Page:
I created my own dossier because my eventual assassin never received one either. She had emailed me saying she was next in line to take me out and asking for my mailing address. She said she was going to use some yarn she already had to start knitting a pair of socks for me.

Well, my secret agent radar couldn't help but be suspicious. After all, I had never heard from my original assassin, so it was unknown whether she had started to knit a pair of socks for me, and if so, where they were in the chain. But being a rogue agent myself, having had to solicit the mailing address from my own original target, I sympathized with the position of the person emailing me.

I started to fire off an email with my mailing address to her when my radar went haywire again. Two things went through my mind: #1 is it gonna be yucky yarn, since it's just what she's got lying around? and #2 who's to say that she hasn't already started knitting my socks?

Now, I'm not accusing anybody here. But war can do funny things to people's minds. I was just trying to be a smart agent, like the manual outlined in my secret agent training. (For the record, my assassin is a minister--or was that another red herring??)

Since these were unusual circumstances in unusal times, I offered a compromise: would she allow me to mail her a dossier that contained my mailing address along with yarn of my choosing (not yucky being a major factor)? I would even knit a few rows of ribbing on the first sock to get her started, so she could have the experience of receiving an actual dossier and socks in progress. (Yes, I would be eventually contributing to my own destruction, but at least it would be nice yarn.)

Really, I had her against the wall and she was a good sport about it. I wouldn't have refused to give her my mailing address, though I'd heard of that happening in the course of the Sock Wars. I just don't play that way. I guess if I wanted to be stinky I'd have told her to take her chances by emailing Yarnmonkey for it and hoping for a timely response. But she agreed to the compromise and I sent along package (with chocolate for her trouble), by Priority Mail with delivery confirmation, no less.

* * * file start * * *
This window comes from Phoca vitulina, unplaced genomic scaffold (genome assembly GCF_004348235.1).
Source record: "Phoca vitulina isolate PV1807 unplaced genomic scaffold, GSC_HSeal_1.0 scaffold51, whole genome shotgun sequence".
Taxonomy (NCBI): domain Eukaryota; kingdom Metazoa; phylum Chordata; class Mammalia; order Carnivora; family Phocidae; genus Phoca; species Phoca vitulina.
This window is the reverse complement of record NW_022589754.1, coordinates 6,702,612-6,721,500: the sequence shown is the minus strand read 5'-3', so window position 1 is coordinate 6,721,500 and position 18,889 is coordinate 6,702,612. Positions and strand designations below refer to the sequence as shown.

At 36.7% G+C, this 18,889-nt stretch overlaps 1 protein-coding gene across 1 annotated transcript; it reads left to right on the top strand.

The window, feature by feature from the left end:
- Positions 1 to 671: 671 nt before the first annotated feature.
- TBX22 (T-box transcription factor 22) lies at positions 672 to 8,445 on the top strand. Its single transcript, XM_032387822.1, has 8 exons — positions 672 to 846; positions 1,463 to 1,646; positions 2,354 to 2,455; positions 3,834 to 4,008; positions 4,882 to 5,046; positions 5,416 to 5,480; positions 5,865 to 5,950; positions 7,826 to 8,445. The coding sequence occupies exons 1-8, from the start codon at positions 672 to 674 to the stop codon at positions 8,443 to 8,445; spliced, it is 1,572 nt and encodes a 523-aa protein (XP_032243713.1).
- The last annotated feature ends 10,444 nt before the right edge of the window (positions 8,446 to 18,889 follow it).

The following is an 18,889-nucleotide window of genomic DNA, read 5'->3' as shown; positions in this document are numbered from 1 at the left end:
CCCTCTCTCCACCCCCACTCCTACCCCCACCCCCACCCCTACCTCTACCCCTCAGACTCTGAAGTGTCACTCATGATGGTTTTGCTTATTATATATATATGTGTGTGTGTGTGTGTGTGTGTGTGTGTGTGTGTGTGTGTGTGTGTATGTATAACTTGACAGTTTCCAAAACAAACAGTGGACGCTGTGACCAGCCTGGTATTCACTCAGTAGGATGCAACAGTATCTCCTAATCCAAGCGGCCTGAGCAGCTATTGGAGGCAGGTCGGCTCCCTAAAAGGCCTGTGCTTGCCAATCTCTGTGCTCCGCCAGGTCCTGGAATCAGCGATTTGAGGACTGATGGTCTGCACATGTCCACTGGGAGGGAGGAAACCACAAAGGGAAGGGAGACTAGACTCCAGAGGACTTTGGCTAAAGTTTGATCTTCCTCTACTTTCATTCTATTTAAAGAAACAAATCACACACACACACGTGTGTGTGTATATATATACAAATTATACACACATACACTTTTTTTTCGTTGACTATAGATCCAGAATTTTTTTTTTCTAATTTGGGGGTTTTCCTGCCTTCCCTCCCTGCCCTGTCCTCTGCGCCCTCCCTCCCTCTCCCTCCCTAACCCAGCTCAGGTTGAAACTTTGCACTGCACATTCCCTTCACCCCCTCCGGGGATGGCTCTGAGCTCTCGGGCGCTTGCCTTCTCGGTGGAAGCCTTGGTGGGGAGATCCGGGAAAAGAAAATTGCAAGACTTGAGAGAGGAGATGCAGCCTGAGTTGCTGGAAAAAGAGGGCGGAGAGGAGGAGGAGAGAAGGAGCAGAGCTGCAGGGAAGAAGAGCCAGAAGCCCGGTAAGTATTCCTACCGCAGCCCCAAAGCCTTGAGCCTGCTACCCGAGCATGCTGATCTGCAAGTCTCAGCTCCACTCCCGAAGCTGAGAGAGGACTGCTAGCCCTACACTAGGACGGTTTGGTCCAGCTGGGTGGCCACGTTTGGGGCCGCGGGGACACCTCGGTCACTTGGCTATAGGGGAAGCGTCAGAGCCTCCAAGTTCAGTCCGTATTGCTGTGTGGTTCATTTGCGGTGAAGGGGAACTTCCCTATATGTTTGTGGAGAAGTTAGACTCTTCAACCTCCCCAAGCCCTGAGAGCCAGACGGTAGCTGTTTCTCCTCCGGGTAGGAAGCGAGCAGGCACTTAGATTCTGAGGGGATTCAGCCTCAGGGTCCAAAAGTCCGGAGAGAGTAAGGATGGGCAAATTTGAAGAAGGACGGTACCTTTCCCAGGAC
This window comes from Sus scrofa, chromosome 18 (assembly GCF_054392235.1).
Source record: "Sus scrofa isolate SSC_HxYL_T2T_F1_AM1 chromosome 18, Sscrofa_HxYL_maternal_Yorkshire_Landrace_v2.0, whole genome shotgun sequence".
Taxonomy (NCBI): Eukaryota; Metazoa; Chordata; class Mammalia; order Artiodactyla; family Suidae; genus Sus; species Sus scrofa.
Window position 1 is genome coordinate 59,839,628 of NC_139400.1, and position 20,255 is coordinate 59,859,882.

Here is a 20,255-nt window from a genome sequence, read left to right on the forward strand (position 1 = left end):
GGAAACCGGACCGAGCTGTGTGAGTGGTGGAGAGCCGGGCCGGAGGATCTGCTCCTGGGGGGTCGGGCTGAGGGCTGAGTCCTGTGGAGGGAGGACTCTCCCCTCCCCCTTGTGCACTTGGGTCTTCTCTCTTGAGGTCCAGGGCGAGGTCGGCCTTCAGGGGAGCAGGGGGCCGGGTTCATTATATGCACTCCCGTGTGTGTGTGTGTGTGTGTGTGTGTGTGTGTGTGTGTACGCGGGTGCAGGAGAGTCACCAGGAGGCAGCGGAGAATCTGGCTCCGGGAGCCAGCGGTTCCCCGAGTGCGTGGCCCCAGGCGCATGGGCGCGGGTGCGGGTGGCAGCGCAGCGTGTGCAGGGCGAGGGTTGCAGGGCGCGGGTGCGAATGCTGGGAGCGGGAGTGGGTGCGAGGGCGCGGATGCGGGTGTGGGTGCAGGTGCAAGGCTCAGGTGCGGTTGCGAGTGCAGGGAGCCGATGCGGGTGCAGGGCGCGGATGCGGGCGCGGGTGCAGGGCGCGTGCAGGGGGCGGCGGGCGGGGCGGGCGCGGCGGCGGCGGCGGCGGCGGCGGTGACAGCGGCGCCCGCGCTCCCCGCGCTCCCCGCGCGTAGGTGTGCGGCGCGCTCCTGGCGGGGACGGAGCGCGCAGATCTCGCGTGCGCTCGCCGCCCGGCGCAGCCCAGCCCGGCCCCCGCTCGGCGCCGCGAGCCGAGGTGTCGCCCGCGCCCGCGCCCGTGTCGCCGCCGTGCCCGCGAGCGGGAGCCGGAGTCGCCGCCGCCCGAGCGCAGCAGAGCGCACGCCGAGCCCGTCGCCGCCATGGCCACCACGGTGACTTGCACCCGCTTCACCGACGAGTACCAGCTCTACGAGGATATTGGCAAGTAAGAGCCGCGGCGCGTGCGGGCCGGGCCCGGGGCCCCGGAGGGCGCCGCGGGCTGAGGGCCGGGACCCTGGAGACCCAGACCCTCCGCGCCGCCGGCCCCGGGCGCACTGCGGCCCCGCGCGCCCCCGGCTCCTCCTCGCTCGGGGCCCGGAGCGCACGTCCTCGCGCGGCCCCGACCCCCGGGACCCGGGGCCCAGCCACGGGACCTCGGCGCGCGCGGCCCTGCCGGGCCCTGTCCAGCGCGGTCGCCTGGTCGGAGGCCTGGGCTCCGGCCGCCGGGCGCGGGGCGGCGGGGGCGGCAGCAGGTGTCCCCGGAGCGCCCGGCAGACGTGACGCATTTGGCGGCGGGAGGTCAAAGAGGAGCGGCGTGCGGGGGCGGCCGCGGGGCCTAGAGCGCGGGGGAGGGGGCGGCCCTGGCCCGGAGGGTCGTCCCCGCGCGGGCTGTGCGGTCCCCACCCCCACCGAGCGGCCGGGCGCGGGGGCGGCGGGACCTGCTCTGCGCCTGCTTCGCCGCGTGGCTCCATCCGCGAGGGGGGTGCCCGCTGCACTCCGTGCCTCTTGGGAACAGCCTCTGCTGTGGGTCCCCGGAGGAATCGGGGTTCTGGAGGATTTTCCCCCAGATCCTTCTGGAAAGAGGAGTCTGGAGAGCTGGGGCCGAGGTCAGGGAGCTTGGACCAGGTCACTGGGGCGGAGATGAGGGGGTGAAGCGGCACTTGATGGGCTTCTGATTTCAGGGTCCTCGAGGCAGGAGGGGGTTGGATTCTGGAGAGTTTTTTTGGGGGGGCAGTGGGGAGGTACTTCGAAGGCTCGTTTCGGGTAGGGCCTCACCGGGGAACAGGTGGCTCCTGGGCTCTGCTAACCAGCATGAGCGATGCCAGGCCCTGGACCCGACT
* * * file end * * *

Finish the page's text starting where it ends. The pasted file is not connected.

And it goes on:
And now I've received my Socks of Doom in return.

Here are my official observations on my participation in the Sock Wars. Note that these opinions are mine alone, and offered as such.

Let me see if I can summarize quickly the guidelines of the Sock Wars. Each participant would receive a dossier with their target's foot measurements and mailing address. They were then to knit a pair of socks as fast as they could and mail them to their target. When their target received the finished pair of socks, they were to post their death on the forum and send the socks they had been working on to their assassin to finish. If they had already sent their socks to their victim, whoever had socks in progress to finish should send them up the chain to whoever was still alive to finish. Confused yet?

I want to say that I had a blast doing the Sock Wars, and would participate again in a heartbeat. When signing up, I figured that there would be mass confusion, and that it would all eventually self-destruct. I was not far off in that assumption.

First, on the day that Sock Wars was to begin, the hostess, Yarnmonkey, lived in an area that was hit by hurricane Gordon. Imagine the irony of that: I was signed up as Force of Nature due to the unfortunate naming of hurricane Katrina, and a hurricane delays the game.

Due to the hurricane, very few participants actually received dossiers. The rest of us were left to dangle in the wind with no information. Yarnmonkey eventually posted a master list of participants and their shoe sizes and email addresses (!) on her blog, which we were supposed to wade through to find out who we were knitting for, and email our targets to ask them for their mailing address. Let me ask you this: how cooperative would you feel like being if it meant your imminent destruction? Did I mention that this list was in no particular alphabetical or chronological order, and that there were 772 participants?